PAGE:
“Professor Mistaken For Secretary”

As a ‘young’ female professor in my late thirties I went to the central research office to personally hand in a research project application file on the day of the deadline (a walk around the corner from my office). The (female) secretary behind the counter looked at the file and said to me: “Is Prof. X abroad because we need his original signature?”. Looking bewildered, “I am Prof. X”, I answered. The secretary was embarrassed of course and I tried to laugh it away a little as did some of her colleagues in the office who had witnessed the incident.

Maybe the secretary was also used to secretaries getting asked to deliver files rather than professors turning up themselves, I do not know…

Bemused rather than deeply insulted, this nevertheless is not an isolated incident. For example, when answering my work phone I always answer “Prof. X” in order not to be taken for a secretary. As I get and look older – and more self-confident perhaps – these incidents occur less and less, but I believe it is deeply gendered and male professors in the same ‘young looking’ age category on the average do not get the same treatment, both from women and men. The dominant image of the professor seems to remain male – white – and of a certain age, even today…

Story signed by : Pili Pala

The story happened to me as a Prof. Dr. in the years 2005-2009, around an academic institution in Flanders.

Posted under: sexism story

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  • 87 on March 25, 2014 at 9:03 am said:

    In our research group, there are only 3 female researchers and around 17 male researchers. One day, I picked up the phone and I usually answer with the name of our group and then my own name. The man on the other side asked for one the professors in our group which was at that time not available. So I tell the man, he answers: ok can you tell me when he will be available. I told him that I had no idea. He answered me: how can you not know? You are his secretary… I explained that I was one of the researchers, not the secretary… But I didn’t get an apology…

  • SB on December 10, 2014 at 11:21 am said:

    When I pick up the phone, I am very often asked if Dr. XX is available. When I respond that I am Dr. XX, this takes some time to sink in. Usually, apologies follow, and this makes me understand how secretaries can get to be talked to.
    On day, I was working with my research assistant, a young man, several years younger than myself (though one might give us the same age from our looks). In that very same day, several students new to the institute repeated the exact same behavioral pattern: when passing past us in the corridors, they looked at us from far away, looked at my research assistant as they got closer and said hello to him -easily translated into, he is the boss, she is the assistant.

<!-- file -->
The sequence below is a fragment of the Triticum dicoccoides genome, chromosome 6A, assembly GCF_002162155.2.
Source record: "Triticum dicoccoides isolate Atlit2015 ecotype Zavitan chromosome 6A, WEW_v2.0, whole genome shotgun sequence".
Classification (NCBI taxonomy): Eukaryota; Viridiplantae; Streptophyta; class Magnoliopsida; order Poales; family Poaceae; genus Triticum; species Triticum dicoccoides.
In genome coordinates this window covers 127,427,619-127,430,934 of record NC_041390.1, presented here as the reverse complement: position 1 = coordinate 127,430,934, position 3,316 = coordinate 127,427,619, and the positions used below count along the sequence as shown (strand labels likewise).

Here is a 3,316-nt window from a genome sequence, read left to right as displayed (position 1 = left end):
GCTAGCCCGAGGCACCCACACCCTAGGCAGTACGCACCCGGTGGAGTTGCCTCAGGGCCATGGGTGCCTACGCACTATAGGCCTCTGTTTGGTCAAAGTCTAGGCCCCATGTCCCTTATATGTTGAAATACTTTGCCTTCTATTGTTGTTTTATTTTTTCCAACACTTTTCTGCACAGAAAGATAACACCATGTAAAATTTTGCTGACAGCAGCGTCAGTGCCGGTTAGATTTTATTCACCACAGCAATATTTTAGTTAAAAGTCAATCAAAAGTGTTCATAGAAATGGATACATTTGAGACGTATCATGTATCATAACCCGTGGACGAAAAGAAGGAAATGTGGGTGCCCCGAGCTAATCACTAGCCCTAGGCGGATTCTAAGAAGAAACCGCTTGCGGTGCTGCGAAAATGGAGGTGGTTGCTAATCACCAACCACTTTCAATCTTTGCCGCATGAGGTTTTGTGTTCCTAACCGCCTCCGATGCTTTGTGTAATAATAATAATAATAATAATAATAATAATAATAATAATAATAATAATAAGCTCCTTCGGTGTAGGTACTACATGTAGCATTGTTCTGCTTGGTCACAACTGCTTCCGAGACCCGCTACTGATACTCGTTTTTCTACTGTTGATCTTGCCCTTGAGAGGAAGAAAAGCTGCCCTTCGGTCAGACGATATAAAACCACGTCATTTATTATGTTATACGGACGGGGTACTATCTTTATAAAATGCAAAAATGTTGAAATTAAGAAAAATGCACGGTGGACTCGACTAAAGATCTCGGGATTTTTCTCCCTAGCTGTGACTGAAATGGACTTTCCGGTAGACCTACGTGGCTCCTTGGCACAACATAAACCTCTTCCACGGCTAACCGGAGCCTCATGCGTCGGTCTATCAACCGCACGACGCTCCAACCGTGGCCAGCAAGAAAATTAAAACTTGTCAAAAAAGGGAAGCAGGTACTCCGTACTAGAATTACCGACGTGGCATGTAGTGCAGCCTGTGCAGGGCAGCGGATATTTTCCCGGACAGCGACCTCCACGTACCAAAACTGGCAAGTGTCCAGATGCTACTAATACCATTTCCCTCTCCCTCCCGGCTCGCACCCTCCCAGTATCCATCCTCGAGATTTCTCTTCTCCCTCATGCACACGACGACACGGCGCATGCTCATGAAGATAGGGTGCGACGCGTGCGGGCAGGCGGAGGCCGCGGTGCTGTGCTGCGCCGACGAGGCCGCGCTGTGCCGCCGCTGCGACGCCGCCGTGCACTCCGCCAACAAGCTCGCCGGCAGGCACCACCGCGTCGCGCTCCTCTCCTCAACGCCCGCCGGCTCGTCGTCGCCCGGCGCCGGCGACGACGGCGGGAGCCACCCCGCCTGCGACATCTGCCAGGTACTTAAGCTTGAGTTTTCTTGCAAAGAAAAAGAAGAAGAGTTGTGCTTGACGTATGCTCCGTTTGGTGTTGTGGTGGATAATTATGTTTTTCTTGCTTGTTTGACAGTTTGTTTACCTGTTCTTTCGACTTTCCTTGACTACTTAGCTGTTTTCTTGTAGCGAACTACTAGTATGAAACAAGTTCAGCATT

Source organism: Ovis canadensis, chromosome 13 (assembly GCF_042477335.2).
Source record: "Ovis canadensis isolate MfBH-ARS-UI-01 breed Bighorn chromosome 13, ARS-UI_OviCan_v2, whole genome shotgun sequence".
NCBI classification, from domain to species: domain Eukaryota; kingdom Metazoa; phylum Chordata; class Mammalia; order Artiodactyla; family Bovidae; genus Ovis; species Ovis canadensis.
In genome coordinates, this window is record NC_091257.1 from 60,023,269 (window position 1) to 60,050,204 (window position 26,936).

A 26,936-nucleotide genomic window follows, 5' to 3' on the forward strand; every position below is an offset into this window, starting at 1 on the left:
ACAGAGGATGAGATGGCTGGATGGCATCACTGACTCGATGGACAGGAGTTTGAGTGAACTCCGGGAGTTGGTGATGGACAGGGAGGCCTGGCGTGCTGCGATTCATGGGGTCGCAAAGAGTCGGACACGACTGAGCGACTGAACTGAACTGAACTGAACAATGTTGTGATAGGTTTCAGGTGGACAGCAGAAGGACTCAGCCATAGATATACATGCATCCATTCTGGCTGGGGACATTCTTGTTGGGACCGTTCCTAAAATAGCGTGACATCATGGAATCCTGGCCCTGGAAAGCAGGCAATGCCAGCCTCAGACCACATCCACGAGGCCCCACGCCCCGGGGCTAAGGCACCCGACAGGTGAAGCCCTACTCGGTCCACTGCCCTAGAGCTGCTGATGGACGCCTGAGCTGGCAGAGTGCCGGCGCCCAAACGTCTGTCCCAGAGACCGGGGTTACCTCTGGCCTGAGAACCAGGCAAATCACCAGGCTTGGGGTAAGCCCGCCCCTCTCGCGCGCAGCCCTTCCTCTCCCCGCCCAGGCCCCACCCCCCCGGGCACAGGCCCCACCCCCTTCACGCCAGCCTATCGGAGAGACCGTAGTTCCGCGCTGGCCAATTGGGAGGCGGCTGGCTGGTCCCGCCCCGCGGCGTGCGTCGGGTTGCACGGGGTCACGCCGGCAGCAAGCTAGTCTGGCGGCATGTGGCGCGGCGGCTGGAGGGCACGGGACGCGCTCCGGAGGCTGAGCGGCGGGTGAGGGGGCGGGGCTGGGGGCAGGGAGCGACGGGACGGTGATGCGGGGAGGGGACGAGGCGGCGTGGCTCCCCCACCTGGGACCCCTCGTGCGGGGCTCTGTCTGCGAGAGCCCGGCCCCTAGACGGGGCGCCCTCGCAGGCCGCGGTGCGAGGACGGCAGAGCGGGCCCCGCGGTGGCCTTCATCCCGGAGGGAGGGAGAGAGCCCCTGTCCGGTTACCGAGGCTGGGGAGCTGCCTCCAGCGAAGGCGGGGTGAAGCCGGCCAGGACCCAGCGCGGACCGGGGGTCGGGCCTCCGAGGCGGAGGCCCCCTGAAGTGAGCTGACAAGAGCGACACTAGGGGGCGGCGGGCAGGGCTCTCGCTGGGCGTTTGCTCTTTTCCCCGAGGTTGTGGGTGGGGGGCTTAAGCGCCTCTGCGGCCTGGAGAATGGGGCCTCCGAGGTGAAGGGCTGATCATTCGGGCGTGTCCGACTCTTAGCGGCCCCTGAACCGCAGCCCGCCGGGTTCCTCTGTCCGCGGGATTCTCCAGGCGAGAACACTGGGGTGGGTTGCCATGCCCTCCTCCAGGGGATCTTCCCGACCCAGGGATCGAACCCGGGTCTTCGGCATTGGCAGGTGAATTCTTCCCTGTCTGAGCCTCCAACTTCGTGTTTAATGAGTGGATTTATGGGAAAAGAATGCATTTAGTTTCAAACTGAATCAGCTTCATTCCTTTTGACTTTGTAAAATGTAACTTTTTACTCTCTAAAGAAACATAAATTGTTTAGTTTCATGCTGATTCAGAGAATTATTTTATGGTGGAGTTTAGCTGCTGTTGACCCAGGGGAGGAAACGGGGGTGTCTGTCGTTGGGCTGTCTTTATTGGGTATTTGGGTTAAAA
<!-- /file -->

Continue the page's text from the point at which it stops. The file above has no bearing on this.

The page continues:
Last week, while walking in the corridors, I crossed a researcher collaborating with one of the teams in our Institute. I said hello (as I ususually do when I cross someone in the corridors). It looks I was not worth being saluted in return -looks like I was not male enough, not director enough, not worth enough ….
    I have been a researcher for twelve years now, team leader for five years, just promoted research director. And these are just examples of everyday sexism in a competitive European neuroscience institute. Do I care anymore? No, I don’t because most of those showing this type of behavior are nice people and they apologize when their behavior is pointed to them. But yes I do care, because I feel deprived of the extra energy that one gets when she is made to feel that she is at the right place, that she is legitimate … that she is not an impostor. And yes I do care, because of my female PhD students who are achieving a tremendous amount of work, showing an amazing creativity, and yet who receieve all sorts of negative feedbacks (small negative feedbacks, so almost nothing to care about, but so many of them …).

  • LC on April 20, 2015 at 2:11 pm said:

    I am not in the field of education, however I can deeply relate to this on a daily and sometimes hourly basis. Unfortunately I am working in the field of mining within a big corporation, holding senior positions across several of the subsidiaries and at the parent company. I am 32 and get treated and introduced as a secretary almost at every meeting. I also run a non-profit professional body holding the Chairman position requiring me to deliver a Chairman’s speech every year – and early this year, one older gentleman who sat through my speech later approached me with the opening line “Great job! So you’re the secretary?”. It’s like a knife going through my heart every time I am considered the “secretary” – I worked very hard to get to where I am now and it’s painful to not be utterly dismissed. Sorry for the long rant.

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